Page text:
Background: Cardiac resynchronization therapy (CRT) studies in pediatric or congenital heart disease patients have shown an improvement in ejection fraction and heart failure symptoms. However, a survival benefit of CRT in this population has not been established. This study aimed to evaluate the impact of CRT upon heart transplant-free survival in pediatric and congenital heart disease patients, using a propensity score-matched (PSM) analysis.
Methods: This single-center study compared CRT patients (implant date, 2004-2017) and controls, matched by 1:1 PSM using 21 comprehensive baseline indices for risk stratification. CRT patients were <21 years of age or had congenital heart disease, had systemic ventricular ejection fraction <45%, symptomatic heart failure, and had significant electrical dyssynchrony, all before CRT implant. Controls were screened from nonselective imaging and ECG databases. Controls were retrospectively enrolled when they achieved the same inclusion criteria at an outpatient clinical encounter, within the same time period.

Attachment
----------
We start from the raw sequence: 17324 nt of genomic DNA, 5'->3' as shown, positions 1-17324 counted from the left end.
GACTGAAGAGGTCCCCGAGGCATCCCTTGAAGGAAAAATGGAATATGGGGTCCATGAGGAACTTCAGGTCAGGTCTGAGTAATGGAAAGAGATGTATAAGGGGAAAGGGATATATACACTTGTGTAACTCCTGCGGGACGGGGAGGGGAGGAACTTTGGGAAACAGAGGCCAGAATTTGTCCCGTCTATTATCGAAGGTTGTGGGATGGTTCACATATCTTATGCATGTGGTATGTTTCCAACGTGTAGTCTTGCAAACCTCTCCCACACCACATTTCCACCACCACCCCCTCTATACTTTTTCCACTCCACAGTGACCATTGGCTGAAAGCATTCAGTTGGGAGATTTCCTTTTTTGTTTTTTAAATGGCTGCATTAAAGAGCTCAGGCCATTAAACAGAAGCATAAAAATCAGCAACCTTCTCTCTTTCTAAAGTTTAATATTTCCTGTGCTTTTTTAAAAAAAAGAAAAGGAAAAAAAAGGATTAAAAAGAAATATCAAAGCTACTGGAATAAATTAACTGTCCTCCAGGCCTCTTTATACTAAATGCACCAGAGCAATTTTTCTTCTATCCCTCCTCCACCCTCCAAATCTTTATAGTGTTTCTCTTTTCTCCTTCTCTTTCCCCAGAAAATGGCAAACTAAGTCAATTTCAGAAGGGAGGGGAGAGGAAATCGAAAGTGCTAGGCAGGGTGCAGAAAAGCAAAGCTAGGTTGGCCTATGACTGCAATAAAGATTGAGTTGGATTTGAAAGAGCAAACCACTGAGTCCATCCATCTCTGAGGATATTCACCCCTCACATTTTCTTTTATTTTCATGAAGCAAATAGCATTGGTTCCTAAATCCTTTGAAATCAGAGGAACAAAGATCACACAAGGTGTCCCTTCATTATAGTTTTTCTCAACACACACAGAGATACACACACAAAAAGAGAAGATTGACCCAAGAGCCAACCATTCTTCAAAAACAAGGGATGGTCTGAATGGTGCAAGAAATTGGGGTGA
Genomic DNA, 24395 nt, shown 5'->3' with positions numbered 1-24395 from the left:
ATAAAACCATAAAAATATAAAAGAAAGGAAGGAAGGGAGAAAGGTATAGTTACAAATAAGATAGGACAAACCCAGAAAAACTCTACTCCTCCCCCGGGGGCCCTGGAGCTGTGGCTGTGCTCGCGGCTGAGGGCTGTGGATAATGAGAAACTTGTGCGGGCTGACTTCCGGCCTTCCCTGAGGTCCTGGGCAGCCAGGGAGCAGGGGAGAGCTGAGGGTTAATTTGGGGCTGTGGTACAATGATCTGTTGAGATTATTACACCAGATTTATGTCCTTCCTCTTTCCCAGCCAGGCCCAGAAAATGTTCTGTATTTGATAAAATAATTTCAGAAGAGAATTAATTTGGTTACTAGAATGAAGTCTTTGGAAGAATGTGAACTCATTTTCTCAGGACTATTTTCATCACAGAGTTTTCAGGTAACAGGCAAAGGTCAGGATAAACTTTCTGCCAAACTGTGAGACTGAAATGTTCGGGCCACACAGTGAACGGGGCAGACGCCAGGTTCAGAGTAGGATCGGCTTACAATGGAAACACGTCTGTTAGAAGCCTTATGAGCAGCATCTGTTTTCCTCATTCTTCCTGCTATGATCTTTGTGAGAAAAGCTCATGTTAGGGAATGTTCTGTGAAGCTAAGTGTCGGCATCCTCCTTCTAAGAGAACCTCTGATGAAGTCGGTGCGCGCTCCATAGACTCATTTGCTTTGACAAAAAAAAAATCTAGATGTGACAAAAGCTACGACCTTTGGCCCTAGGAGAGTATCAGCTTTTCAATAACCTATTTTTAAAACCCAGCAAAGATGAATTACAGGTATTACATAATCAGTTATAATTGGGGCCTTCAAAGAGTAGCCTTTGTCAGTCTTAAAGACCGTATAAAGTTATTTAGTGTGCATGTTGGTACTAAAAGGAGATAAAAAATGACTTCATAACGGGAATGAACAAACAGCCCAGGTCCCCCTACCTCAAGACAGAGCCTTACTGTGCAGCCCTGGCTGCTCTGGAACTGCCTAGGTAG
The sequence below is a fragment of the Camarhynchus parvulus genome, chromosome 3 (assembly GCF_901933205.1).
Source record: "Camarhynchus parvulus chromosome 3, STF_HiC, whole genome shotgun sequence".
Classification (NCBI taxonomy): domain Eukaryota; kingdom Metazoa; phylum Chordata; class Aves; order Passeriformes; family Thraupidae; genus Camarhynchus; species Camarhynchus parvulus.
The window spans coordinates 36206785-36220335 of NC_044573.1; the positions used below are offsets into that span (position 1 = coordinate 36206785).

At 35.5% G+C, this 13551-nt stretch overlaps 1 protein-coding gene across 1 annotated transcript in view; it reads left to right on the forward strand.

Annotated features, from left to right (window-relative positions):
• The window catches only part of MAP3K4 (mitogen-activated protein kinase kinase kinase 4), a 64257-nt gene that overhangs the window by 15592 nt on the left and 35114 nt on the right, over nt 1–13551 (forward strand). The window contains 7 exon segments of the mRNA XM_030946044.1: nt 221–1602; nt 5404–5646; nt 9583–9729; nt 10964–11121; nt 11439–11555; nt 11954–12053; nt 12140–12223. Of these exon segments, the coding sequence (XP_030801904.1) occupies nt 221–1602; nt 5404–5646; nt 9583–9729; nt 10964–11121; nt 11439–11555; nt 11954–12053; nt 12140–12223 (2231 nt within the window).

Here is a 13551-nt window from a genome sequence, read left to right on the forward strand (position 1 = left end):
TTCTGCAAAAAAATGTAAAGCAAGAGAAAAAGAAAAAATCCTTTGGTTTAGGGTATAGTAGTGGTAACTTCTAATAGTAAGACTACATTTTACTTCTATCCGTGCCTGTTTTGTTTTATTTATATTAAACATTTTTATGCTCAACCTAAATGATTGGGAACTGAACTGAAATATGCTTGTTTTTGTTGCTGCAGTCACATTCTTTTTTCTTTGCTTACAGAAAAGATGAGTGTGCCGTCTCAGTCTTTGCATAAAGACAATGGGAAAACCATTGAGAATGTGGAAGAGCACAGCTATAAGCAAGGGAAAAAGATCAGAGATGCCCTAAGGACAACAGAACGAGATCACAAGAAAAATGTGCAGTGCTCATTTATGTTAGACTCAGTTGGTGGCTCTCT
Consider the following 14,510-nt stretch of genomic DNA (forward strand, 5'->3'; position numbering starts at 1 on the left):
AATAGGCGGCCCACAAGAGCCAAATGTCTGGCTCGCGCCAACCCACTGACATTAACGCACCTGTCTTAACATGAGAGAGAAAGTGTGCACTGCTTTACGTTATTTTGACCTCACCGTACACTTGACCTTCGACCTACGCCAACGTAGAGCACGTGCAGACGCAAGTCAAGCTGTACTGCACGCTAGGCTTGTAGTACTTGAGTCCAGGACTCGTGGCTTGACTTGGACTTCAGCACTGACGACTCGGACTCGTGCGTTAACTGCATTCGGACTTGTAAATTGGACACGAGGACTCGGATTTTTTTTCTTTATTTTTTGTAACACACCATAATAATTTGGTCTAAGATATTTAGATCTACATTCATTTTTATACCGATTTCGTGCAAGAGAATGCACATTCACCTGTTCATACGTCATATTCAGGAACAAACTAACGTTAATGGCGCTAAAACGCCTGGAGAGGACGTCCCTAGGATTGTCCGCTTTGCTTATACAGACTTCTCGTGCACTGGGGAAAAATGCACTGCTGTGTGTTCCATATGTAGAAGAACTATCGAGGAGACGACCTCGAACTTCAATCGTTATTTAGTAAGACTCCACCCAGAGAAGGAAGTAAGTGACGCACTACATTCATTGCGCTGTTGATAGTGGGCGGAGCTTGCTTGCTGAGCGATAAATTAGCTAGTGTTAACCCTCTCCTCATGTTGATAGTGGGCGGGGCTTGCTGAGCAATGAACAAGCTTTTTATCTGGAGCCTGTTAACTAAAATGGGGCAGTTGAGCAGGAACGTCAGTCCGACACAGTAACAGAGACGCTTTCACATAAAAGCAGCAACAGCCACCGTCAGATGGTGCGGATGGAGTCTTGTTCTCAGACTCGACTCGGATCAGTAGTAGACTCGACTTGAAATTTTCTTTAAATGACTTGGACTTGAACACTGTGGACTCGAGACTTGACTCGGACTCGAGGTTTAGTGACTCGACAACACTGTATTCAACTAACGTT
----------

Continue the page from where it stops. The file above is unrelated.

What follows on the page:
Results: Of 133 patients who received CRT during the study period, 84 met all study inclusion criteria. One hundred thirty-three controls met all criteria at an outpatient encounter. Following PSM, 63 matched CRT-control pairs were identified with no significant difference between groups across all baseline indices. Heart transplant or death occurred in 12 (19%) PSM-CRT subjects and 37 (59%) PSM-controls with a median follow-up of 2.7 years (quartiles, 0.8-6.1 years). CRT was associated with markedly reduced risk of heart transplant or death (hazard ratio, 0.24 [95% CI, 0.12-0.46]; P<0.001). There was no CRT procedural mortality and 1 system infection at 54 months post-implant.
Conclusions: In pediatric and congenital heart disease patients with symptomatic systolic heart failure and electrical dyssynchrony, CRT was associated with improved heart transplant-free survival. Visual Overview: A visual overview is available for this article.
Keywords: cardiac resynchronization therapy; child; heart failure; humans; pediatrics.
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